What I Write Is 75% True and 25% What I Want to Be True
It took me years to focus my writing.
Now, and for the foreseeable future, I riff on personal finance, investing, and a handful of subjects — some inextricably linked, others loosely related — to my money core.
I settled on this handful of topics because I’m best equipped to write about them from personal experience.
Writers often talk about “being vulnerable” and writing from personal experience. But exactly what does it mean? And where does truth, as it collides with storytelling, fit into the mix?
In this article, I argue that you have a responsibility to the reader, but it’s not to tell the truth, the whole truth, and nothing but the truth all of the time.
Bruce Springsteen likes to say he has been having a conversation with his audience for the last 45 years. In a recent interview with Apple Music, Springsteen offered insight into the stories he tells in his music. One thing stood out apropos to the matter at hand.
Bruce said the characters he grew up around populate his narrative alongside bits and pieces of autobiographical material. The rest comes from Springsteen’s imagination. When you write, you’re figuring out who you are and relaying what you know in that particular moment in time. Sometimes, you use your writing to vision possibilities, alternatives, and where you want to end up.
I try to take a similar approach to writing less important non-fiction articles for the internet.
You don’t have an obligation to tell the truth
If you believe you have a responsibility to be 100% truthful with your audience, you’ll run the risk of stifling your creativity.
Truth — my experience doing life — roots a majority of the writing ideas I come up with. When I generate an idea, I outline its empirical elements. Then, I let my imagination run wild. Or at least I try to.
Sometimes nothing happens. The idea doesn’t turn into an article. Often, it becomes an article that contains nothing but objective fact and, usually, clearly-defined opinion based on my knowledge and experience.
When my mind productively wanders, my imagination takes the reality I introduced and thinks of directions it can go in. For example, I write about “financial flexibility,” however I am not yet financially flexible. So I often vision what it might look like when I get there. I haven’t experienced it on the ground. But it can be a useful exercise — for the writer and reader — to make concrete ideas you haven’t yet fully experienced.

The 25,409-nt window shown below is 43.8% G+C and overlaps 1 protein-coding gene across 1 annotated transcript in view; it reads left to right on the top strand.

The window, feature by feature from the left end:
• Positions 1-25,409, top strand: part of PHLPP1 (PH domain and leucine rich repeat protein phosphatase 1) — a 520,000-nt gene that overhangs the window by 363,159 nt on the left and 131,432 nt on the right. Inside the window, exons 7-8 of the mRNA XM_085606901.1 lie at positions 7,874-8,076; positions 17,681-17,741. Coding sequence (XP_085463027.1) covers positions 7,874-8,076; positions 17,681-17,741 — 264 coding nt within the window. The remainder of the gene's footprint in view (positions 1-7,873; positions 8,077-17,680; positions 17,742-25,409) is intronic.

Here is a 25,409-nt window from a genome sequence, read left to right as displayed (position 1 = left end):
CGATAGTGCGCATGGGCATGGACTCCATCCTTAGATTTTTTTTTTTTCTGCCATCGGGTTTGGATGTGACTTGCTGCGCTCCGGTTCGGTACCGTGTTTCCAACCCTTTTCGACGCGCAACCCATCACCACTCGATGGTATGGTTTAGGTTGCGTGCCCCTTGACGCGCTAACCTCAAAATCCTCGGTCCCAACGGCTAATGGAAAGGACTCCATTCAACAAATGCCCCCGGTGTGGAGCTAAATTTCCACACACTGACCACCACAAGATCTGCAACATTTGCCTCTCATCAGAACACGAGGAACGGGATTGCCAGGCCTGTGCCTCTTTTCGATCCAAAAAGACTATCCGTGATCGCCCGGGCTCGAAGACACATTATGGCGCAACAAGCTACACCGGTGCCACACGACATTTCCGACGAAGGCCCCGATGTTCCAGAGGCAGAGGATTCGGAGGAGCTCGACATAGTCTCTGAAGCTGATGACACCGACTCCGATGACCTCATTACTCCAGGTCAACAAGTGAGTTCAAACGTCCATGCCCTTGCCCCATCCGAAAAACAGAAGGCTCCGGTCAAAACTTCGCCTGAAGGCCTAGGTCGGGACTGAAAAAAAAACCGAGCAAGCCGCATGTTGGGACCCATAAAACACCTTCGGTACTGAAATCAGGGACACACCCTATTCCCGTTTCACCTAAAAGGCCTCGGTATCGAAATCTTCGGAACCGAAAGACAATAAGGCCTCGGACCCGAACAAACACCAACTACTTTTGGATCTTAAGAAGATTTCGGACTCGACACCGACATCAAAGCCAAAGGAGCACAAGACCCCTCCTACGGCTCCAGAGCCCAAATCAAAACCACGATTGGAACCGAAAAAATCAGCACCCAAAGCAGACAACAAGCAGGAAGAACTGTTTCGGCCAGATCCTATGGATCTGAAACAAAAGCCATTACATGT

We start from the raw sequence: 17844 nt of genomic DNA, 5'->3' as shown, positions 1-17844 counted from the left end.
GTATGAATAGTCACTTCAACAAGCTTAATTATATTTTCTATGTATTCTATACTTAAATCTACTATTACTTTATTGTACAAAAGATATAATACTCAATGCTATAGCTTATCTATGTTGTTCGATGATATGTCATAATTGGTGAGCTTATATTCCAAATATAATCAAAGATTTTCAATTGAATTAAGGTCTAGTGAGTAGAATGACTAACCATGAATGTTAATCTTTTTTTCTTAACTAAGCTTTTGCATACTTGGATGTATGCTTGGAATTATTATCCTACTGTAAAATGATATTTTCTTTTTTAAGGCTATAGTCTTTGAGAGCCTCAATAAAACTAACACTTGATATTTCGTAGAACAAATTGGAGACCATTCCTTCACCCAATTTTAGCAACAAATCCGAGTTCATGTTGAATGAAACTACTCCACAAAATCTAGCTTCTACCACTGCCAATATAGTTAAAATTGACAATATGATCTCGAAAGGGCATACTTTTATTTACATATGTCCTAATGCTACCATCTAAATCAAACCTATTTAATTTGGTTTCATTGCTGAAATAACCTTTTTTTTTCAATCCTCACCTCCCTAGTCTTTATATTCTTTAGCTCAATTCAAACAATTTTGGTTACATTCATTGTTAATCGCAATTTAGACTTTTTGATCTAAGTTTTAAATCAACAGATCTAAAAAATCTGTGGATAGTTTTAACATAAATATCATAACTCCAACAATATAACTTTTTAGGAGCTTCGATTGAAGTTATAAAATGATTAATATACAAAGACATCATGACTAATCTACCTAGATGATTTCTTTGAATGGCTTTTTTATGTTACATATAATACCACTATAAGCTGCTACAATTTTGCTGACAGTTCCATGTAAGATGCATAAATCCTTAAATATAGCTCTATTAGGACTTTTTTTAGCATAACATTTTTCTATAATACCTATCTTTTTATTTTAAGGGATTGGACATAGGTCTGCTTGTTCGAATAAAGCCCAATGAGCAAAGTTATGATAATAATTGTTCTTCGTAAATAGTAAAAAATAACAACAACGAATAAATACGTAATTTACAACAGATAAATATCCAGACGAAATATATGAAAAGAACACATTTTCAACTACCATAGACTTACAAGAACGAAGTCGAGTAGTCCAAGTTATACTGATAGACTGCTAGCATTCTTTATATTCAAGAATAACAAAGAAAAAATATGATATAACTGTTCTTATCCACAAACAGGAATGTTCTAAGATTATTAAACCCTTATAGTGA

Your life probably isn’t that exciting
I don’t believe for a second that the authors who pour their deepest fears, insecurities, vulnerabilities, and failures onto the page in multiple articles a day or even week are telling the truth in every passage. Especially the most prolific of the bunch. It’s not possible. Nobody’s life is that exciting or full of drama.
It’s closer to melodrama. And that’s exactly what it should be. Great storytellers create melodrama that isn’t cheesy or exploitative. It’s thoughtful and thought-provoking. It evokes emotion. It instructs, but with humility. It leaves the door open for interpretation and eventual manifestations of reality.
Once I have collected facts about my life and experience I intend to use in an article, I ask myself, “what would be an awesome progression or ending to the story as I know it and have lived it to today?”
Use the 75/25 rule
This is how I organize a significant number of my articles.
I amass the facts and fact-based opinion— from my life and knowledge, and, objectively, via research, the news, the experts, and other sources. This can comprise roughly 75% of any given article.
The remaining 25% extends the story and tells a story. It helps me figure out who I am, where I might want to go, and how I might go about getting there. This dynamic influences, if not directly impacts my personal growth as well as my writing.
It generates additional article ideas in myriad ways. Mostly, because as you consider the unknown — where your life might head — you shape your personal experience. The things you vision, even if you haven’t lived them yet, help compose your personal experience. As you continue to write in a hybrid of fact and imagination, your story powers forward advancing your place in the world as well as your work.
Sometimes, I flip the 75/25 rule, mixing 25 percent fact and fact-based opinion with 75% imagination-based storytelling.
I could never be a pure fiction writer. I just don’t have this talent. However, taking a blended approach to what is, at its core, non-fiction writing helps make it more exciting. I also feel like it helps serve the reader. It puts a creative approach to relatively boring subject matter in front of them. This helps set my work — and the work of people who approach writing about money similarly to the way I do — apart.
This certainly reads theoretical, if not downright touchy-feely. But I believe in approaching writing the way Springsteen — and other great songwriters — approach music, particularly storytelling via lyrics.
If you think deeply about how you’re doing something, with specificity, you’ll have a better chance of standing out. It’s not simply about putting yourself out there and being vulnerable. That can come off as phony, self-serving, and disingenuous. It’s about crafting a thoughtful approach that maximizes the utility and effectiveness of the righteous goal of writing from personal experience.